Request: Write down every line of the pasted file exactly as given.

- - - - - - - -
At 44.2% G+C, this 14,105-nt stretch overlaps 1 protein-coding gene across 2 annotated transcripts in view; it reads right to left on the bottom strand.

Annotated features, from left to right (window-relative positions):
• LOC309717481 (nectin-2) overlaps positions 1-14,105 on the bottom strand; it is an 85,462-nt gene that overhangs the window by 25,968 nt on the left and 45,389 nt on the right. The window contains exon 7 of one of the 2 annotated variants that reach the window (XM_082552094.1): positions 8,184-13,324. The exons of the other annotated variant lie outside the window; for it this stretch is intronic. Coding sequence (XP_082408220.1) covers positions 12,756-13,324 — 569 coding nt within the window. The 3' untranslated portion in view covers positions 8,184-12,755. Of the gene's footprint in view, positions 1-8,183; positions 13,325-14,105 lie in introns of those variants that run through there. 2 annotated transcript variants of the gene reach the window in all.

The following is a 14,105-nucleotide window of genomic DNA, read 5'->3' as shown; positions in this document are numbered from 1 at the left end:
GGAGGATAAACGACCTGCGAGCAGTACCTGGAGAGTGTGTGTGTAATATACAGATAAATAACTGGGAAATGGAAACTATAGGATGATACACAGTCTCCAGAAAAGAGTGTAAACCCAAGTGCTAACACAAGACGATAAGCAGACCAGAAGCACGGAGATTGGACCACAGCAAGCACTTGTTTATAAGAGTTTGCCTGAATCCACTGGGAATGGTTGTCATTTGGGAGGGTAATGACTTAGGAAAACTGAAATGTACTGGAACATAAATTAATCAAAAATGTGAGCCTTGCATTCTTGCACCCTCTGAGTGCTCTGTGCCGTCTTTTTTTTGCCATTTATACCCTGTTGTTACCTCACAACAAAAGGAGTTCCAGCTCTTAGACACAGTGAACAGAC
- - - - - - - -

At 44.2% G+C, this 14,105-nt stretch overlaps 1 protein-coding gene across 2 annotated transcripts in view; it reads right to left on the bottom strand.

Annotated features, from left to right (window-relative positions):
• LOC309717481 (nectin-2) overlaps positions 1-14,105 on the bottom strand; it is an 85,462-nt gene that overhangs the window by 25,968 nt on the left and 45,389 nt on the right. The window contains exon 7 of one of the 2 annotated variants that reach the window (XM_082552094.1): positions 8,184-13,324. The exons of the other annotated variant lie outside the window; for it this stretch is intronic. Coding sequence (XP_082408220.1) covers positions 12,756-13,324 — 569 coding nt within the window. The 3' untranslated portion in view covers positions 8,184-12,755. Of the gene's footprint in view, positions 1-8,183; positions 13,325-14,105 lie in introns of those variants that run through there. 2 annotated transcript variants of the gene reach the window in all.

The following is a 14,105-nucleotide window of genomic DNA, read 5'->3' as shown; positions in this document are numbered from 1 at the left end:
GGAGGATAAACGACCTGCGAGCAGTACCTGGAGAGTGTGTGTGTAATATACAGATAAATAACTGGGAAATGGAAACTATAGGATGATACACAGTCTCCAGAAAAGAGTGTAAACCCAAGTGCTAACACAAGACGATAAGCAGACCAGAAGCACGGAGATTGGACCACAGCAAGCACTTGTTTATAAGAGTTTGCCTGAATCCACTGGGAATGGTTGTCATTTGGGAGGGTAATGACTTAGGAAAACTGAAATGTACTGGAACATAAATTAATCAAAAATGTGAGCCTTGCATTCTTGCACCCTCTGAGTGCTCTGTGCCGTCTTTTTTTTGCCATTTATACCCTGTTGTTACCTCACAACAAAAGGAGTTCCAGCTCTTAGACACAGTGAACAGAC